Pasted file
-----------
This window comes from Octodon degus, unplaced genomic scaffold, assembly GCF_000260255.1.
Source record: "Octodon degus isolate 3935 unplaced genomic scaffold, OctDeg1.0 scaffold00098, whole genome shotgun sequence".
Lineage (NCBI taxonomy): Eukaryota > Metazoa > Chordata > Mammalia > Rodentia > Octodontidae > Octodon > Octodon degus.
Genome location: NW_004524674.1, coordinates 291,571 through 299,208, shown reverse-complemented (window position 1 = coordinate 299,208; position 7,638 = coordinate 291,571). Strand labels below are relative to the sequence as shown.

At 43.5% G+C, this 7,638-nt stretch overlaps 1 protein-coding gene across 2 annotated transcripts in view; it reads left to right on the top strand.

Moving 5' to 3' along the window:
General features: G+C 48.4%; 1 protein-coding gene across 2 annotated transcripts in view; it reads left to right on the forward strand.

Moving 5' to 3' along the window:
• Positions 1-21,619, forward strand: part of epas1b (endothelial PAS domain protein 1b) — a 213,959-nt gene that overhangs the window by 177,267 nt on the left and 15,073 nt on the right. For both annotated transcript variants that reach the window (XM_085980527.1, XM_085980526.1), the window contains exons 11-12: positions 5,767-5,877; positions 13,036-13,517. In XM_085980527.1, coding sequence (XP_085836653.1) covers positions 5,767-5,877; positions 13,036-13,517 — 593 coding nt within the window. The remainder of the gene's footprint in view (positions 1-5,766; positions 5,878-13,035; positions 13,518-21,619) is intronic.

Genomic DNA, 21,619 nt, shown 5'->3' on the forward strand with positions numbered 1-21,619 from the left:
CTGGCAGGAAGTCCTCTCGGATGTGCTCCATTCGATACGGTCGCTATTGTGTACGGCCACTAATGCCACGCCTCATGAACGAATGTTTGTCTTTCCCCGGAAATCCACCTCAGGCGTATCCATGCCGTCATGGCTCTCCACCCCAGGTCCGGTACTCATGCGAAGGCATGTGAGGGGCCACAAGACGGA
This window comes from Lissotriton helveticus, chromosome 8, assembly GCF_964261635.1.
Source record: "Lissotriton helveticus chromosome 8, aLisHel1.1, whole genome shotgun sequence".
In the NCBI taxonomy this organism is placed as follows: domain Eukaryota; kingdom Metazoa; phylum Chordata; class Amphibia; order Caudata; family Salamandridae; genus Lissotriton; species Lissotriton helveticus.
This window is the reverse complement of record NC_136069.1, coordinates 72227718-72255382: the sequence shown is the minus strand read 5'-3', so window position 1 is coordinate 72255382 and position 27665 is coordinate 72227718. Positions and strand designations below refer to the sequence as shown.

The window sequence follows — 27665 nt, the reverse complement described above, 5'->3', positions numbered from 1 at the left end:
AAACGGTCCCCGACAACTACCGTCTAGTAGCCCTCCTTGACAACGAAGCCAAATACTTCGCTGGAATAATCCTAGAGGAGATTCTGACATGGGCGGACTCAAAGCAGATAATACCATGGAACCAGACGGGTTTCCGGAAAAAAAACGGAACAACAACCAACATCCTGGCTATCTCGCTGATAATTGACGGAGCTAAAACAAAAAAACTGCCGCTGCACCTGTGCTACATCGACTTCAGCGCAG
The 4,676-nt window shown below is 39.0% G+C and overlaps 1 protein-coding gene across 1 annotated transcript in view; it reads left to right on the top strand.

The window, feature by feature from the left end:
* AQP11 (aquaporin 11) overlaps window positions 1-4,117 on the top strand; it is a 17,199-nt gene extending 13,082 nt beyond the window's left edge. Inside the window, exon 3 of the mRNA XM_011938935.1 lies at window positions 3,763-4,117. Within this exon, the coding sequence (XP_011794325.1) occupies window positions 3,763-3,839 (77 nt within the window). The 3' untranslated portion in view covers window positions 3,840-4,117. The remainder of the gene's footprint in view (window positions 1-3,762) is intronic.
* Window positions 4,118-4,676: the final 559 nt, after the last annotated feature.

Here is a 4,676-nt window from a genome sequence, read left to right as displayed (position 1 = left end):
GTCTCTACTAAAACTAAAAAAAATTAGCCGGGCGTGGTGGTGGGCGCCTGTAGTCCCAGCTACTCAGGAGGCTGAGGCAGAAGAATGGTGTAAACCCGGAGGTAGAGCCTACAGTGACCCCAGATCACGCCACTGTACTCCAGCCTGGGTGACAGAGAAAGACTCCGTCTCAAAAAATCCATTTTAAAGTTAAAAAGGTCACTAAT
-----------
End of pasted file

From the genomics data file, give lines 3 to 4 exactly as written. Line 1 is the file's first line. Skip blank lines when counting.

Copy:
Lineage (NCBI taxonomy): Eukaryota > Metazoa > Chordata > Mammalia > Rodentia > Octodontidae > Octodon > Octodon degus.
Genome location: NW_004524674.1, coordinates 291,571 through 299,208, shown reverse-complemented (window position 1 = coordinate 299,208; position 7,638 = coordinate 291,571). Strand labels below are relative to the sequence as shown.